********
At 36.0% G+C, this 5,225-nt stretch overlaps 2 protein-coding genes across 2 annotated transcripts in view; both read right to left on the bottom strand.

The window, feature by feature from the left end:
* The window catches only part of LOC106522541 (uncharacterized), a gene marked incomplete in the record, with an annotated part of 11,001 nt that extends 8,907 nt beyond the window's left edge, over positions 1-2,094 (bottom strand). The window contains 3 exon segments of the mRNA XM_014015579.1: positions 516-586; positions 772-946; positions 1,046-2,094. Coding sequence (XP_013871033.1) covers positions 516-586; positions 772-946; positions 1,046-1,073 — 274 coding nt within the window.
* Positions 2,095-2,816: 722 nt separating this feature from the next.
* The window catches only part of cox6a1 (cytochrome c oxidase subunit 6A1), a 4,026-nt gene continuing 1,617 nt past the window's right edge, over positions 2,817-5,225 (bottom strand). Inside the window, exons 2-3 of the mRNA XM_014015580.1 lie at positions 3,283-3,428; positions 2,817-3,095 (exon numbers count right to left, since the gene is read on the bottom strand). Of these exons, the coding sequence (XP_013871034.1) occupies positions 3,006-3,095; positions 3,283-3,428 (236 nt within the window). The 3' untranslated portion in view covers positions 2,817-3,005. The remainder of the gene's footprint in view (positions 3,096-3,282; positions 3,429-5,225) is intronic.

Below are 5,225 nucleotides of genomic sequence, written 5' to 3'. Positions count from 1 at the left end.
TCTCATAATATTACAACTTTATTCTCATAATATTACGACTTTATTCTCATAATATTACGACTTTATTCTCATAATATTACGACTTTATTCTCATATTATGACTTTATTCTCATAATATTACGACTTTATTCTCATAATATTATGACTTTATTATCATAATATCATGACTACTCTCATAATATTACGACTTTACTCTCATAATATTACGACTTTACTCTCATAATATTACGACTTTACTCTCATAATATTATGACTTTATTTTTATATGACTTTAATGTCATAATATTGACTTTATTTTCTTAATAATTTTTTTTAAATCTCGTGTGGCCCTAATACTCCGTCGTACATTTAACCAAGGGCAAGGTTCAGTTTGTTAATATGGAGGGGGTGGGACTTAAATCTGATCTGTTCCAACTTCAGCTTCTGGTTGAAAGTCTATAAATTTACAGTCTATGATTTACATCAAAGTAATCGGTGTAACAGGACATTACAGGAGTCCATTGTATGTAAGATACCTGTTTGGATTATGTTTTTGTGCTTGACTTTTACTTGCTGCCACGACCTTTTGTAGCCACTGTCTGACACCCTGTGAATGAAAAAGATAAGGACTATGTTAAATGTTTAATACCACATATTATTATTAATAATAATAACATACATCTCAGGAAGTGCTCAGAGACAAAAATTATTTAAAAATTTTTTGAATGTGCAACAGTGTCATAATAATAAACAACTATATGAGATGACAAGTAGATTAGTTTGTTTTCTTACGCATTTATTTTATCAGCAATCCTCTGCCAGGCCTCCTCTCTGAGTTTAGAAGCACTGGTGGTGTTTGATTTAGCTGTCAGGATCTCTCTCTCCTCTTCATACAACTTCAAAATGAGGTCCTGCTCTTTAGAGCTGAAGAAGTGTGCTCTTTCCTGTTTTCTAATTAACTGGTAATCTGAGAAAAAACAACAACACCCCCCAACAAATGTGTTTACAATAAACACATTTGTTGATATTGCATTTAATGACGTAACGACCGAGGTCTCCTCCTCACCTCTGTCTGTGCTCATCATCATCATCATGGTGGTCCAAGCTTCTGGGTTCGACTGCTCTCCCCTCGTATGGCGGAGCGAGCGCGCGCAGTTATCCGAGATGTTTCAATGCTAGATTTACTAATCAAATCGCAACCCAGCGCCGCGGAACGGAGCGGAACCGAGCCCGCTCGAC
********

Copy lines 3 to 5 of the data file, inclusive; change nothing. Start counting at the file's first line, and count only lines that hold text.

* The window catches only part of LOC106522541 (uncharacterized), a gene marked incomplete in the record, with an annotated part of 11,001 nt that extends 8,907 nt beyond the window's left edge, over positions 1-2,094 (bottom strand). The window contains 3 exon segments of the mRNA XM_014015579.1: positions 516-586; positions 772-946; positions 1,046-2,094. Coding sequence (XP_013871033.1) covers positions 516-586; positions 772-946; positions 1,046-1,073 — 274 coding nt within the window.
* Positions 2,095-2,816: 722 nt separating this feature from the next.
* The window catches only part of cox6a1 (cytochrome c oxidase subunit 6A1), a 4,026-nt gene continuing 1,617 nt past the window's right edge, over positions 2,817-5,225 (bottom strand). Inside the window, exons 2-3 of the mRNA XM_014015580.1 lie at positions 3,283-3,428; positions 2,817-3,095 (exon numbers count right to left, since the gene is read on the bottom strand). Of these exons, the coding sequence (XP_013871034.1) occupies positions 3,006-3,095; positions 3,283-3,428 (236 nt within the window). The 3' untranslated portion in view covers positions 2,817-3,005. The remainder of the gene's footprint in view (positions 3,096-3,282; positions 3,429-5,225) is intronic.